Talk:Andrew W. Mellon
|Andrew W. Mellon has been listed as a level-4 vital article in People. If you can improve it, please do. This article has been rated as B-Class.|
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This article states: "He ranked, at the time, as one of the three richest people in the United States alongside John D. Rockefeller and Henry Ford." However, given that "the time" referred to in the previous sentence is 1889, this conflicts with the Wikipedia article on Henry Ford, which states: "Upon his marriage to Clara Ala Bryant in 1888, Ford supported himself by farming and running a sawmill." It's pretty unlikely, therefore, that a year later, Ford would have been "one of the three richest people in the United States." Clocke 20:59, 30 April 2007 (UTC)
Misinformation and infringement
Hmm...this is copied word for word from http://www.ustreas.gov/education/history/secretaries/awmellon.html Is that ok to do?
- As I understand it, all text on .gov websites is public domain; I've listed the page as a reference though, which is always useful, thanks. --W(t) 05:23, 2005 May 23 (UTC)
I think this article needs a lot more critical historical scrutiny. Referring to someone as a "genius" needs a lot of qualification, and I just don't see it in this pantheon of an article.
This article does not match up with the article on edward ness that states that it was Andrew Melon's responsibility to capture Alphonse Capone (aka Scarface). i would also like to add that calling someone a genius is somewhat opinionated and not encyclopedia appropriate.
- Mellon was the Secretary of Treasury at the time, and thus he oversaw the government's efforts against prohibition. FWIW, his biography makes clear that he wanted prohibition efforts to be run by the Department of Justice, not Treasury, and that he was never thrilled about enforcing prohibition.theprez98 (talk) 04:26, 25 March 2012 (UTC)
The paragraph with citation  attributed reversal of the Mellon/Harding/Coolidge tax cuts to Roosevelt only. Tax rates began to significantly increase during the Hoover administration. The last two sentences could be replaced with something like:
By 1932, Mellon-era tax rates were already subject to reversal under budgetary pressure. The top tax rate increased to 63% in 1932, 79% in 1936, and by the end of World War II peaked at an effective rate of 90%.
Or just leave the subsequent tax history out.
The paragraph that contains note 5 begins "Mellon's policy reduced the public debt (largely inherited from World War I obligations) from $33 billion in 1921 to about $33 billion in 1930". The stated debt figures obviously aren't a reduction in debt. The correct figures may be in Historical Statistics of the United States, Colonial Times to 1970, pt 2, p. 1117. This source is cited in Thomas Sowell, "Trickle Down" Theory and "Tax Cuts for the Rich", Hoover Institution Press 2012, in which he states that the national debt was just under $24 billion in 1921, and was reduced to just under $18 billion in 1928. (User: perduedk) 11:47, 24 Sept 2012 — Preceding unsigned comment added by Perduedk (talk • contribs)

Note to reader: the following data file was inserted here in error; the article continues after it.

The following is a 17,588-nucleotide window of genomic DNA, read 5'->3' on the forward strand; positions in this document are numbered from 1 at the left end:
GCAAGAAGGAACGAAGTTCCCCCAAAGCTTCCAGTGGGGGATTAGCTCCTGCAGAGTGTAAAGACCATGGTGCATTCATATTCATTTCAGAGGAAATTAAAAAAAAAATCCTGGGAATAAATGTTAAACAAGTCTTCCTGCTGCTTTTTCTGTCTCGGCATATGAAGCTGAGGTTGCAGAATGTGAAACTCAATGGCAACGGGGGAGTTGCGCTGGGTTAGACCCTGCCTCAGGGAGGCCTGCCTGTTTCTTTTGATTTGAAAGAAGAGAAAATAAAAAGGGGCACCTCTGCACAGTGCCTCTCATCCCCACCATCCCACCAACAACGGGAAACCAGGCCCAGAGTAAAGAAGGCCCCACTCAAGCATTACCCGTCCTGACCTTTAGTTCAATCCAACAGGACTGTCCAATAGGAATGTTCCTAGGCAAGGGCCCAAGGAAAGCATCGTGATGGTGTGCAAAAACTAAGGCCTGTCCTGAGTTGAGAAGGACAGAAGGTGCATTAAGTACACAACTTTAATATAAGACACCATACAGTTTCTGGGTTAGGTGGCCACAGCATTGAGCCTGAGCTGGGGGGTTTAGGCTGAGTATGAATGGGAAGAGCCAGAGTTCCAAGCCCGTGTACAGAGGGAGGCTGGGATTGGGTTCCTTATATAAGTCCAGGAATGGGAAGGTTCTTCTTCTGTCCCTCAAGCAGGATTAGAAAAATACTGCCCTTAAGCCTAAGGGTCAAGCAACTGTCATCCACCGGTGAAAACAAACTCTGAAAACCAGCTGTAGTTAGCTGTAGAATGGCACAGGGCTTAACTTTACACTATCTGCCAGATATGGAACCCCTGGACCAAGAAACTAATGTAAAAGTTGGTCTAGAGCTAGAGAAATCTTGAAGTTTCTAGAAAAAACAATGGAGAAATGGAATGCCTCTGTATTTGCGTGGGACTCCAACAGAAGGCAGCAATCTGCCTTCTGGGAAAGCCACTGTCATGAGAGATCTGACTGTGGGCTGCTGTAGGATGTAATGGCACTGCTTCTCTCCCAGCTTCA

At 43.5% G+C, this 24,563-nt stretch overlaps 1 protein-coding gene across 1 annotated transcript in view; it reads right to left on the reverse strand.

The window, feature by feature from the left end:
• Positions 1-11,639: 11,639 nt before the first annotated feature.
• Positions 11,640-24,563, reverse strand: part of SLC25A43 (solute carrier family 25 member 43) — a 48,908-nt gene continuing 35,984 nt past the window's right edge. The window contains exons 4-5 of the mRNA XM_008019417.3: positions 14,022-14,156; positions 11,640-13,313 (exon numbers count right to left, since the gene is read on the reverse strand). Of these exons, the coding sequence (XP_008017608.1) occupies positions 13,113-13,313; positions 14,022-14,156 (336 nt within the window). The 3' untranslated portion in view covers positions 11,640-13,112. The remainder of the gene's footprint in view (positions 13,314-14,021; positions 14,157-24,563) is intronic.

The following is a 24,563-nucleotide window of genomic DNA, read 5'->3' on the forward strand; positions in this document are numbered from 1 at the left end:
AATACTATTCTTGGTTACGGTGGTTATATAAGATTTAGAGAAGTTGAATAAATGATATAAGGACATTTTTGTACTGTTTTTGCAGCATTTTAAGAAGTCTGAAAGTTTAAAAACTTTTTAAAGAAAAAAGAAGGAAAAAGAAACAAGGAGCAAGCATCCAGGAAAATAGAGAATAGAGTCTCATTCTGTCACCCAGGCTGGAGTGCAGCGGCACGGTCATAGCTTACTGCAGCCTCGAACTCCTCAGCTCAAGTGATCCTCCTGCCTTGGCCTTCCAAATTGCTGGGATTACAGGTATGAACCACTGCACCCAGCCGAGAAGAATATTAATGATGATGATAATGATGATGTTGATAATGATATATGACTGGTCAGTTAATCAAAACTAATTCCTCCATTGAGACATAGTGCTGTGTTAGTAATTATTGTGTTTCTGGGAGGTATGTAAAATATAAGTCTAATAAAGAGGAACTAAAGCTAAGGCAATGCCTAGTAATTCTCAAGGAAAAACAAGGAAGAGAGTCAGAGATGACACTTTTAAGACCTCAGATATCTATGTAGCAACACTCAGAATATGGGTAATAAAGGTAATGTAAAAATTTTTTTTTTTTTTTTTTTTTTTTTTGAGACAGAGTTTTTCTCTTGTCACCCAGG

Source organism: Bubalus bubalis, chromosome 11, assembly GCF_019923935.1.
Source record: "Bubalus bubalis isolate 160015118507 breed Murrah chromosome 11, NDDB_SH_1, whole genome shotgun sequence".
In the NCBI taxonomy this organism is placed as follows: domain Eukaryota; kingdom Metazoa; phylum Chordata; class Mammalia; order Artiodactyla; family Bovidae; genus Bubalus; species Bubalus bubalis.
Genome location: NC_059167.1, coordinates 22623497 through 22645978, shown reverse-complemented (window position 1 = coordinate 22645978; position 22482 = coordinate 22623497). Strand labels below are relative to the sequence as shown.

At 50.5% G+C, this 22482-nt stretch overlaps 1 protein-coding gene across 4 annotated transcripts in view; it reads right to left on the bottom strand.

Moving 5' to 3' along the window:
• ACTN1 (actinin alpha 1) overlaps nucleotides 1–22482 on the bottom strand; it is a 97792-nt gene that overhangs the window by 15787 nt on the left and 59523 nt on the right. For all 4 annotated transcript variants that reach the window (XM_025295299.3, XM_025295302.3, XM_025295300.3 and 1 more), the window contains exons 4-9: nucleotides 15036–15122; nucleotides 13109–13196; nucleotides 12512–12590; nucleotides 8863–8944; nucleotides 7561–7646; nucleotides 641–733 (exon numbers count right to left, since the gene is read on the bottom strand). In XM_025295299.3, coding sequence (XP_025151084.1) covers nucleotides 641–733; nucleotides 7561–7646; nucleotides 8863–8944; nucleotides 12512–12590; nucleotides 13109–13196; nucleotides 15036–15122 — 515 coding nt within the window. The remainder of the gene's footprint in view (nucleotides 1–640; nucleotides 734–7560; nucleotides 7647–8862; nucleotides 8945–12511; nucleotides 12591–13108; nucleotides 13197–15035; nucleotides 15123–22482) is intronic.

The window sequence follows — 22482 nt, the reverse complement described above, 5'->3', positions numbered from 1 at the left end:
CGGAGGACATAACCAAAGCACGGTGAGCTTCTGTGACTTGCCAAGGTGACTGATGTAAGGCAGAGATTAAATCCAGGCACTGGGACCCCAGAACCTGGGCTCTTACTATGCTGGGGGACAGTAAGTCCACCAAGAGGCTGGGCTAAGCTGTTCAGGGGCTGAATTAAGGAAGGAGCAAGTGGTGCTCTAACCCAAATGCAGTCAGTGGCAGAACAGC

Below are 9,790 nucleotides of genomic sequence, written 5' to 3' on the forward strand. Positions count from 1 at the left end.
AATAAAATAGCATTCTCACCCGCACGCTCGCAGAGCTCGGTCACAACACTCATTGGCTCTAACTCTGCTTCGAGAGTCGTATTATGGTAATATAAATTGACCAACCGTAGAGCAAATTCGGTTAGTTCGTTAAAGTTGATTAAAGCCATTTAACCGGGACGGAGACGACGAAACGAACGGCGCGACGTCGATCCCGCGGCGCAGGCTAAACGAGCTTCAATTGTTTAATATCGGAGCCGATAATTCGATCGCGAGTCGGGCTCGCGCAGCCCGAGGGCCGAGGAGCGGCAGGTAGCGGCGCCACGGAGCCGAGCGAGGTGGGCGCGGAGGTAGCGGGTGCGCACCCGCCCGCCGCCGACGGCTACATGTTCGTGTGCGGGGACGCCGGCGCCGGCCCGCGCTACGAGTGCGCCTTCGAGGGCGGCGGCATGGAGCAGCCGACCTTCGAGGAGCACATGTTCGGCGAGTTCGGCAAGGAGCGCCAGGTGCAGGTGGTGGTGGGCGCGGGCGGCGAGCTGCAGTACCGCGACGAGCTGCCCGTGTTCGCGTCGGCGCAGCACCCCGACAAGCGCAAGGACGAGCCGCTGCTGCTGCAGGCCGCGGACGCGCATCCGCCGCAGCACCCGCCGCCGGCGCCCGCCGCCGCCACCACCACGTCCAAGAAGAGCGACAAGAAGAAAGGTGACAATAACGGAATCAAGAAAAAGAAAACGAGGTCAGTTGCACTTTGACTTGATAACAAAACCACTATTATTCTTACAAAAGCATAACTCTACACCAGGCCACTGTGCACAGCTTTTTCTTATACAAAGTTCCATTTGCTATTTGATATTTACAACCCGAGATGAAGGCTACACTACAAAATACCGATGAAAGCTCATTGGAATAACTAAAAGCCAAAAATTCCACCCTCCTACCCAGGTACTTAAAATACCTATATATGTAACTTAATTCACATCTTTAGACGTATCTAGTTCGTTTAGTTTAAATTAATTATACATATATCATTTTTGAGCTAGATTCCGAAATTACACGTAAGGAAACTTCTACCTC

Choate Rosemary Hall
Choate was founded in 1896, Rosemary Hall was founded in 1890, weren't united until the 70's of 20th century, so I don't see how Andrew Mellon could have graduated from Choate Rosemary Hall.
- By all accounts I have read, he was always Andrew or Andy (or AW in correspondence), but never William.theprez98 (talk) 04:23, 25 March 2012 (UTC)
I added some stuff about Andrew Mellon's role in causing the Great Depression. I got it from Bernanke's speech here: http://www.federalreserve.gov/boarddocs/speeches/2004/200403022/default.htm
-- Don't quote me, but I'm not sure how accurate that is. I have a book called freedom from fear and it talks about how Hoover ignored Mellon the entire time. So Mellon's liquidation didn't really take place. -- alexkreuz —Preceding unsigned comment added by 220.127.116.11 (talk) 16:42, 26 October 2008 (UTC)
the article should mention that Mellon was a dedicated collector of Old Masters paintings and gave millions of dollars worth of art to museums. His collection formed the nucleus of National Gallery of Art in Washington, D.C. He also gave money for the building. all this stated in the wiki article on the National Gallery of Art. —Preceding unsigned comment added by 18.104.22.168 (talk) 13:42, 30 April 2009 (UTC)
H&R Block Ad?
Under Mellon tax trial there is a hyperlink that opens the H&R Block bank website in a seperate window. Is Wikipedia now advertising, is this some malicious phishing scam, or is this vandalism? —Preceding unsigned comment added by 22.214.171.124 (talk) 22:21, 28 March 2011 (UTC)
Please help watch out for vandalism on this page! I recently fixed a few spots, but there may be some that I missed. MidwestCuttlefish (talk) —Preceding undated comment added 20:29, 9 October 2013 (UTC)
1926 income tax
In the Melon Plan subsection:
"By 1926 65% of the income tax revenue came from incomes $300,000 and higher, when five years prior, less than 20% did."